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“The Variable” is a landmark episode for Lost for far more reasons than the mere fact that it’s the 100th episode of the celebrated series. Once again, the writing team has hit us from out of nowhere with new revelations and, finally, the backstory of Daniel Faraday, the Island’s resident physicist and bundle of nervous energy, as was clearly telegraphed in the first few seconds of the episode when we finally get explicit confirmation that Eloise Hawking is indeed Faraday’s mother.

Continue reading for more yummy goodness in today’s episode, but I’m putting the break early; it’s heavily laden in spoilers.

When last we saw Faraday, he was with Sawyer & the Dharmaettes as they began integrating into Horace’s little utopia. No sign of him three 70s years later when Jack’s group appeared, and we finally found out where tonight; he was off at Dharma HQ in Ann Arbor doing research. Into relativistic physics, we can only suppose. Faraday rocks us with a stunning revelation; Jack, Hurley, Sayid and Kate are not supposed to be there. What they do does matter.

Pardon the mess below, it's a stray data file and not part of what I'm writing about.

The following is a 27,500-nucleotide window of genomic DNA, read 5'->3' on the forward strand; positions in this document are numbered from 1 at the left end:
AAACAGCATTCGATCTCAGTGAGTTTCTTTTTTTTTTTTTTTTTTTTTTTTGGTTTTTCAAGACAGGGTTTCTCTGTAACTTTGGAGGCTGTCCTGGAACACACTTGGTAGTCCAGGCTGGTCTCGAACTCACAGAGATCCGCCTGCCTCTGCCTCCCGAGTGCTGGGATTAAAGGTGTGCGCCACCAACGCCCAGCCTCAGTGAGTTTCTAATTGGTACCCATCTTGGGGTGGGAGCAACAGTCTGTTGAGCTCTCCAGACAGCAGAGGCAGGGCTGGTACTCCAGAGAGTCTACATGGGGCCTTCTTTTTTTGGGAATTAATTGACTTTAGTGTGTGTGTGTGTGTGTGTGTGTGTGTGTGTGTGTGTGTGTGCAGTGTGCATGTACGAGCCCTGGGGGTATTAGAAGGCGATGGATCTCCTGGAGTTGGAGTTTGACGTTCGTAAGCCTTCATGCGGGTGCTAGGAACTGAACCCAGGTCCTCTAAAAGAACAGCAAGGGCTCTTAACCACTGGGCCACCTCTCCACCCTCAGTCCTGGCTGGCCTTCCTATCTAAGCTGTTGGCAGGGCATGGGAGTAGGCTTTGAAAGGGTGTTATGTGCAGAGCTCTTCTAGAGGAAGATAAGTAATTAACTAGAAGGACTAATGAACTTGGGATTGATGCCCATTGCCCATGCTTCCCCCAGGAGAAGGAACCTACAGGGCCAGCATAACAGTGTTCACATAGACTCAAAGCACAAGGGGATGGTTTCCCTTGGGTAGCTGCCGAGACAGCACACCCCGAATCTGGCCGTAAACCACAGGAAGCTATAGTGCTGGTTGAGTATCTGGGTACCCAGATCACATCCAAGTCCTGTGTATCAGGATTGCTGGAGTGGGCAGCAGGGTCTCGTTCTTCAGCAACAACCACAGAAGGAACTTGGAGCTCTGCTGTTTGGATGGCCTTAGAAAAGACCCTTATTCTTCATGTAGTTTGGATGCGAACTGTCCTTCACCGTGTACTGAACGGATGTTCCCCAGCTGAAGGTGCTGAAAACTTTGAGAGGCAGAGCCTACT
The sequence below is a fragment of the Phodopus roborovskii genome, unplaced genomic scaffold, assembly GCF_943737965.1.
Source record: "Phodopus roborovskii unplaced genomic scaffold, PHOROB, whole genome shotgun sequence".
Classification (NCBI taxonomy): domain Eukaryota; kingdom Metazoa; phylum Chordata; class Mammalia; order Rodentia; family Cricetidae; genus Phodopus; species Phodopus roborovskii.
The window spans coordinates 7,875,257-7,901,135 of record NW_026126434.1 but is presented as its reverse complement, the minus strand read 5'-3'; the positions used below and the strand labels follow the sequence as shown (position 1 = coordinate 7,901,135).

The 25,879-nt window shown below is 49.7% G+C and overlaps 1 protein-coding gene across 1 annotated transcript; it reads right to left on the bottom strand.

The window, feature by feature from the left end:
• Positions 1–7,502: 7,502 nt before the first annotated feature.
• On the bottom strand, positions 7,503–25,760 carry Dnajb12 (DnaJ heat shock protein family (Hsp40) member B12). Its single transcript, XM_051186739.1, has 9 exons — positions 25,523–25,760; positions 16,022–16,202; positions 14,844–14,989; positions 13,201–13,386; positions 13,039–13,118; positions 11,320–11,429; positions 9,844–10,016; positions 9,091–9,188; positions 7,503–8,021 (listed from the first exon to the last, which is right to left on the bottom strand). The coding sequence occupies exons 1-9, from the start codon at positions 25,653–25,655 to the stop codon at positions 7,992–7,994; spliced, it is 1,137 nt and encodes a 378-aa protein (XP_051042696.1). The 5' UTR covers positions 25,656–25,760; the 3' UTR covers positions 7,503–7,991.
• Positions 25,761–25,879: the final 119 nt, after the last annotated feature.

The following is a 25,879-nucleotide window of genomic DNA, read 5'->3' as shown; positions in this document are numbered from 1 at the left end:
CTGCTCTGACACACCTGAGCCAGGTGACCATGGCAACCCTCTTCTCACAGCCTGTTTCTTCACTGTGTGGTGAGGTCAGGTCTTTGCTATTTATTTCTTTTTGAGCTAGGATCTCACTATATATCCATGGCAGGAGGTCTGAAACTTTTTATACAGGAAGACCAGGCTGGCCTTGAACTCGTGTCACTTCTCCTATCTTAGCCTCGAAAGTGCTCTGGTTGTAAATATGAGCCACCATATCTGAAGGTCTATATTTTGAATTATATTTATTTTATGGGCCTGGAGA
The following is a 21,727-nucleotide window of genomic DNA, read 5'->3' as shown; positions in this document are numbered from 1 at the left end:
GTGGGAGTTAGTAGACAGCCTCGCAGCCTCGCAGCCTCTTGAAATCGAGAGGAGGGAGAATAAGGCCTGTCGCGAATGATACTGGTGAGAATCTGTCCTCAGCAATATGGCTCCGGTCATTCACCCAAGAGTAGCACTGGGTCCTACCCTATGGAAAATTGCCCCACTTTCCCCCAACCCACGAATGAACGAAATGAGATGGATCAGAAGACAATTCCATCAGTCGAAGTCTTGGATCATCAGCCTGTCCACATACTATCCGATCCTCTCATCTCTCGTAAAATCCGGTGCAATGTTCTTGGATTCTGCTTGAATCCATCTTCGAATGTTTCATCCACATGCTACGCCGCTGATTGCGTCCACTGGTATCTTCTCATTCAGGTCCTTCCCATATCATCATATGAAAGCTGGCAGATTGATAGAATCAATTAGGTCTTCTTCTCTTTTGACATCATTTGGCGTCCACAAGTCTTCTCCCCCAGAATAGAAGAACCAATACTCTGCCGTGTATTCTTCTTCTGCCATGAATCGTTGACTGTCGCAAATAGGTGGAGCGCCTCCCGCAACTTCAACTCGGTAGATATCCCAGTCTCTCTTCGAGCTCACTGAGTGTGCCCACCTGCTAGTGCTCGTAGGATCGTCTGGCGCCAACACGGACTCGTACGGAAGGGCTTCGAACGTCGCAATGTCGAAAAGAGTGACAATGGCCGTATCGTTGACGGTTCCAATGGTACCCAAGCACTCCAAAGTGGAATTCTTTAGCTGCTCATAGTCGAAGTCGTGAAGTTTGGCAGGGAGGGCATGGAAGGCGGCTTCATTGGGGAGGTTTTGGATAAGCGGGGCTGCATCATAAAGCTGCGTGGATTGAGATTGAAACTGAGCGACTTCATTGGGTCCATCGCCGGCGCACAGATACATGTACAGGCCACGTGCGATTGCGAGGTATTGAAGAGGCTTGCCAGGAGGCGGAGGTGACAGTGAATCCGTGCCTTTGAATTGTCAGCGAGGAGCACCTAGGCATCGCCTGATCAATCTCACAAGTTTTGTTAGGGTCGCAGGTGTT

This flies in the face of everything we’ve heard before, what they’ve spent so many episodes drilling into us this season, such as in this classic clip; whatever happened, happened, though they don’t know exactly what happens, because they’re experiencing it for the first time. Now Faraday calls this into question, the kind of right cross that Lost is so fond of throwing us. It would be a revelation called into question by the episode before it even reached its conclusion. But let’s consider it for a moment.